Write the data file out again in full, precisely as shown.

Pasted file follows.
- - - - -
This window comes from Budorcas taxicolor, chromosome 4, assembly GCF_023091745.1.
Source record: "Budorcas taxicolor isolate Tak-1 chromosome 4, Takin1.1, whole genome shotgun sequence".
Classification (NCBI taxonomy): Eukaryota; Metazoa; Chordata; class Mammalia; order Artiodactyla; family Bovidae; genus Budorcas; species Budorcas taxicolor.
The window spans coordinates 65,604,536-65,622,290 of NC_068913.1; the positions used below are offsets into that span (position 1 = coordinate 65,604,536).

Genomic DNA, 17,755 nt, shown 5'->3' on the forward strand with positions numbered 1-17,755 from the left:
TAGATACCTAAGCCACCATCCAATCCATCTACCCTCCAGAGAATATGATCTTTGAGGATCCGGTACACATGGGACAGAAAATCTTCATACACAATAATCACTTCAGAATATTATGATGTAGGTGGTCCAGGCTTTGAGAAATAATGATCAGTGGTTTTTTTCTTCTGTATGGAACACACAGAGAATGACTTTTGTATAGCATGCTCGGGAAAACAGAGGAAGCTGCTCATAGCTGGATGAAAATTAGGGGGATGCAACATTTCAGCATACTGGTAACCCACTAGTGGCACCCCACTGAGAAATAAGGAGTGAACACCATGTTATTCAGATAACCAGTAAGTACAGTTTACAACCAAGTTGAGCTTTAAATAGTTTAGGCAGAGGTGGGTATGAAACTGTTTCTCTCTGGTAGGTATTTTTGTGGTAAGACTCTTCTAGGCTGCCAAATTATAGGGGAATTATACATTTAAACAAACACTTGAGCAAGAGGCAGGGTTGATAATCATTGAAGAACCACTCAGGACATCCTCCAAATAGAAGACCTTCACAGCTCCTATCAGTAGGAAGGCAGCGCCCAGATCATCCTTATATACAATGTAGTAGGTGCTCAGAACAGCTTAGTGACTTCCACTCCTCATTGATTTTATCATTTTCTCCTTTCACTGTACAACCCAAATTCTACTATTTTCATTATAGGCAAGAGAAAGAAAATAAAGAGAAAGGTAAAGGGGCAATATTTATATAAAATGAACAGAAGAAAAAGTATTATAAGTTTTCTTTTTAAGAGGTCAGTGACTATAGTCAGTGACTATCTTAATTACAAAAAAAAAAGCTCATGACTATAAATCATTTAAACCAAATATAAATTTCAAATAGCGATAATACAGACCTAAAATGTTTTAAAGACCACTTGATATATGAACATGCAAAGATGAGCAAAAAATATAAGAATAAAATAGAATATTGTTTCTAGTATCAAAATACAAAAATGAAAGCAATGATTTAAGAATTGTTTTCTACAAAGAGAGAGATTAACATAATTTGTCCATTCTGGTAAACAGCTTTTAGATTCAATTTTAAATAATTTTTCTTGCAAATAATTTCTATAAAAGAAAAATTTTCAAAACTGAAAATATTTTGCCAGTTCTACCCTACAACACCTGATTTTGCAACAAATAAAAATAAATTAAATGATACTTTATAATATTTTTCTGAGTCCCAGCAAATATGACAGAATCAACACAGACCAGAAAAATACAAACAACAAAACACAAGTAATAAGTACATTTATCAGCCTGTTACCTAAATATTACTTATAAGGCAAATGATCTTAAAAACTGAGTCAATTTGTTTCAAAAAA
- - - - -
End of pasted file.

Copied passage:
This window comes from Budorcas taxicolor, chromosome 4, assembly GCF_023091745.1.
Source record: "Budorcas taxicolor isolate Tak-1 chromosome 4, Takin1.1, whole genome shotgun sequence".
Classification (NCBI taxonomy): Eukaryota; Metazoa; Chordata; class Mammalia; order Artiodactyla; family Bovidae; genus Budorcas; species Budorcas taxicolor.
The window spans coordinates 65,604,536-65,622,290 of NC_068913.1; the positions used below are offsets into that span (position 1 = coordinate 65,604,536).

Genomic DNA, 17,755 nt, shown 5'->3' on the forward strand with positions numbered 1-17,755 from the left:
TAGATACCTAAGCCACCATCCAATCCATCTACCCTCCAGAGAATATGATCTTTGAGGATCCGGTACACATGGGACAGAAAATCTTCATACACAATAATCACTTCAGAATATTATGATGTAGGTGGTCCAGGCTTTGAGAAATAATGATCAGTGGTTTTTTTCTTCTGTATGGAACACACAGAGAATGACTTTTGTATAGCATGCTCGGGAAAACAGAGGAAGCTGCTCATAGCTGGATGAAAATTAGGGGGATGCAACATTTCAGCATACTGGTAACCCACTAGTGGCACCCCACTGAGAAATAAGGAGTGAACACCATGTTATTCAGATAACCAGTAAGTACAGTTTACAACCAAGTTGAGCTTTAAATAGTTTAGGCAGAGGTGGGTATGAAACTGTTTCTCTCTGGTAGGTATTTTTGTGGTAAGACTCTTCTAGGCTGCCAAATTATAGGGGAATTATACATTTAAACAAACACTTGAGCAAGAGGCAGGGTTGATAATCATTGAAGAACCACTCAGGACATCCTCCAAATAGAAGACCTTCACAGCTCCTATCAGTAGGAAGGCAGCGCCCAGATCATCCTTATATACAATGTAGTAGGTGCTCAGAACAGCTTAGTGACTTCCACTCCTCATTGATTTTATCATTTTCTCCTTTCACTGTACAACCCAAATTCTACTATTTTCATTATAGGCAAGAGAAAGAAAATAAAGAGAAAGGTAAAGGGGCAATATTTATATAAAATGAACAGAAGAAAAAGTATTATAAGTTTTCTTTTTAAGAGGTCAGTGACTATAGTCAGTGACTATCTTAATTACAAAAAAAAAAGCTCATGACTATAAATCATTTAAACCAAATATAAATTTCAAATAGCGATAATACAGACCTAAAATGTTTTAAAGACCACTTGATATATGAACATGCAAAGATGAGCAAAAAATATAAGAATAAAATAGAATATTGTTTCTAGTATCAAAATACAAAAATGAAAGCAATGATTTAAGAATTGTTTTCTACAAAGAGAGAGATTAACATAATTTGTCCATTCTGGTAAACAGCTTTTAGATTCAATTTTAAATAATTTTTCTTGCAAATAATTTCTATAAAAGAAAAATTTTCAAAACTGAAAATATTTTGCCAGTTCTACCCTACAACACCTGATTTTGCAACAAATAAAAATAAATTAAATGATACTTTATAATATTTTTCTGAGTCCCAGCAAATATGACAGAATCAACACAGACCAGAAAAATACAAACAACAAAACACAAGTAATAAGTACATTTATCAGCCTGTTACCTAAATATTACTTATAAGGCAAATGATCTTAAAAACTGAGTCAATTTGTTTCAAAAAA